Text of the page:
Morning Ethics Warm-Up: 1/18/2018: Enemies Of The People [UPDATED]

Good Morning!

I can say “good morning,” can’t I? Can I tweet it? Is it moderate enough?

About calling the news media “the enemy of the people”...Foolishly, people are cheering Senator Jeff Flake’s dishonest and cheap characterization of President Trump’s description of the news media as “words infamously spoken by Josef Stalin to describe his enemies.” They were also words used by playwright Henrik Ibsen about 70 years before Stalin used them.  The device of finding the most revolting person ever to use a phrase and then connect a current speaker to that person is an unethical abuse of the cognitive dissonance scale, and as low a political tactic as I can think of right now, but I’m sure “the resistance” will come up with a lower one.

Flake’s entire speech was below the belt demagoguery. By what measure, for example, is a Presidential aide’s ad lib comment on cable TV about “alternative facts” “enshrining “alternative facts” into the American lexicon.” The news media did the enshrining, Senator. The White House never mentioned the term, not even once. “2017 was a year which saw the truth — objective, empirical, evidence-based truth — more battered and abused than any other in the history of our country, at the hands of the most powerful figure in our government” is simply a lie. 2017 was a year which saw the truth battered and abused by the one profession whose job and duty it is not to abuse the truth: journalists. Worse, the did much of it to create fear, disrespect and distrust of the elected President of the United States, because they wanted someone else to win.

Flake reminds us that the press is protected by the Constitution, and he seems to believe, as the news media does, that this special status that they abuse daily, hourly, by the minute, should insulate them from deserved criticism and distrust no matter how they misinform and the degree of harm they do in the process. Let’s take just a single cable anchor: Chris Cuomo. He told the public that they could not legally read the Wikileaks leaks, but the news media could. He tweeted that “hate speech” was not protected by the First Amendment. He sid last week that the President’s alleged use of “shithole” irresponsibly polluted the minds of children, when if he spoke that word at all, he spoke it behind closed doors, with the understanding that he was dealing with responsible professionals who would not intentionally breach their implied promise that the meeting was private and confidential. Those are three flagrant examples of journalism malpractice, and off the top of my head. If I chose to, I could find dozens more, and that’s only one “respected journalist.”

The resistance to the President’s description is in some cases denial, and in more cases a deliberate deception to allow wrongdoing to continue. I am cross-posting the following from my comments today on another post: Continue reading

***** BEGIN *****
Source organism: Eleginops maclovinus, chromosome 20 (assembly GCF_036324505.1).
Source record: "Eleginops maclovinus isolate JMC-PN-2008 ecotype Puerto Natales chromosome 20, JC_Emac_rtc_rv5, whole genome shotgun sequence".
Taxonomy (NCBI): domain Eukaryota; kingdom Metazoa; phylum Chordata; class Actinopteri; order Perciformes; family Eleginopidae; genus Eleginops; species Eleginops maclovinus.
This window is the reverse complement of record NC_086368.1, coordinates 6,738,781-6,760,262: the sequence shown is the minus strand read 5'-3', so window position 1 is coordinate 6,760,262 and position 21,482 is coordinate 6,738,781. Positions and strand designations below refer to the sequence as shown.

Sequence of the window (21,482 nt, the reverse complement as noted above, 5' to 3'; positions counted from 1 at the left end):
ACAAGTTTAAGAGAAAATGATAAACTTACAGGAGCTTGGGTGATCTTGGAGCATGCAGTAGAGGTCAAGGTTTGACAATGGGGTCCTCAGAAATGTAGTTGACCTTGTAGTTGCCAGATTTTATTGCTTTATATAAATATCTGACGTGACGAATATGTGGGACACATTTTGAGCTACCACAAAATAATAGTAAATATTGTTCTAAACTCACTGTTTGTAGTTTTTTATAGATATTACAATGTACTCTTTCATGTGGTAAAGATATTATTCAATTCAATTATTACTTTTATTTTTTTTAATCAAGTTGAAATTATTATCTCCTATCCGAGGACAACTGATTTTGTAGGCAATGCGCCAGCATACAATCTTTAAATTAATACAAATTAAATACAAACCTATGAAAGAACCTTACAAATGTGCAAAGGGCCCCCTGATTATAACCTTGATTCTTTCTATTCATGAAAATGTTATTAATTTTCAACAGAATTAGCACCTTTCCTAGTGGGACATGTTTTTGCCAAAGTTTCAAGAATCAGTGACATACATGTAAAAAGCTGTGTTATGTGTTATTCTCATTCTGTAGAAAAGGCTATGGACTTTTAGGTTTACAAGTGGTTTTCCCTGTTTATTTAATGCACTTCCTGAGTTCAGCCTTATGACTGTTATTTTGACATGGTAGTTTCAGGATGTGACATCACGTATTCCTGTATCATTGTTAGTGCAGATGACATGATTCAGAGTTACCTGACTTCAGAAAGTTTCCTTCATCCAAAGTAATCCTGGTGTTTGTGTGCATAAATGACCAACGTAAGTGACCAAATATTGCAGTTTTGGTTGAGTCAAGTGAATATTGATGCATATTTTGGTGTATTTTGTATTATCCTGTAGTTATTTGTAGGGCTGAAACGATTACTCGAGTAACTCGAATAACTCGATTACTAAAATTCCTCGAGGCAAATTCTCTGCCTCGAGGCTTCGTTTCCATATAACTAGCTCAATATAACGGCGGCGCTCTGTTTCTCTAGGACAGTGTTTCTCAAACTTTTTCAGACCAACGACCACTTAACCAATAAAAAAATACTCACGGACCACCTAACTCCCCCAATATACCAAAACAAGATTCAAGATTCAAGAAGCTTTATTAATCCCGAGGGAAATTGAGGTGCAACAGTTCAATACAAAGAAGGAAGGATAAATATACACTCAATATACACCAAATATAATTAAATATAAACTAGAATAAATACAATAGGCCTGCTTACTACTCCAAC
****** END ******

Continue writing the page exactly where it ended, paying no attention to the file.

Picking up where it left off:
Morning Ethics Warm-Up, 10/25/17: The Clinton Campaign’s Russian Dossier Connection, Her Lying Lawyer, And Jeff Flake


1 I have long been an admirer of Arizona Senator Jeff Flake, who is one of the few members of Congress, more’s the pity, who will stick to his principles even when they pit him against his own party. However, his freak-out and verbal attack on President Trump accomplish nothing positive (unless you consider making Democrats happy positive) and  at this point constitute pure self-indulgence and, yes, these words are coming up a lot lately, virtue-signalling and grandstanding. I have no sympathy for Flake, Senator Corker, or any other Republican leaders who stood by and allowed Donald Trump to hijack their party. The time for Flake to take a stand was last March, or even earlier. Ethics Alarms stated that the GOP shouldn’t have let Trump into the debates or on its ballot. I said that he should have been kicked out of the debates when he began trashing the party, and when he  became disgustingly boorish and uncivil. I explained that it could have and should have refused to nominate him by changing the rules. The party had a duty to the country to present a competent, trustworthy alternative to the corrupt, venal, dishonest candidate the Democrats were going to nominate: everyone knew who that would be. Instead, the GOP sold its soul. Jeff Flake now says that Trump is reckless, outrageous and undignified? Who didn’t know that? I assume the President’s  voters knew that. On Ethics Alarms, I wrote about those Trump character traits in 2011.

It is particularly galling for me to read Flake’s attack on Trump in the Washington Post today, which begins, “As I contemplate the Trump presidency, I cannot help but think of Joseph Welch.” In fact, it makes me want to scream helplessly at the sky. In this Ethics Alarms post, I invoked Welch’s famous televised slap-down of Joe McCarthy before the first Republican candidates debate, and concluded “If someone doesn’t at least try it, none of these 15 non-Trumps are smart enough to be President.” I wrote that on September 16, 2015.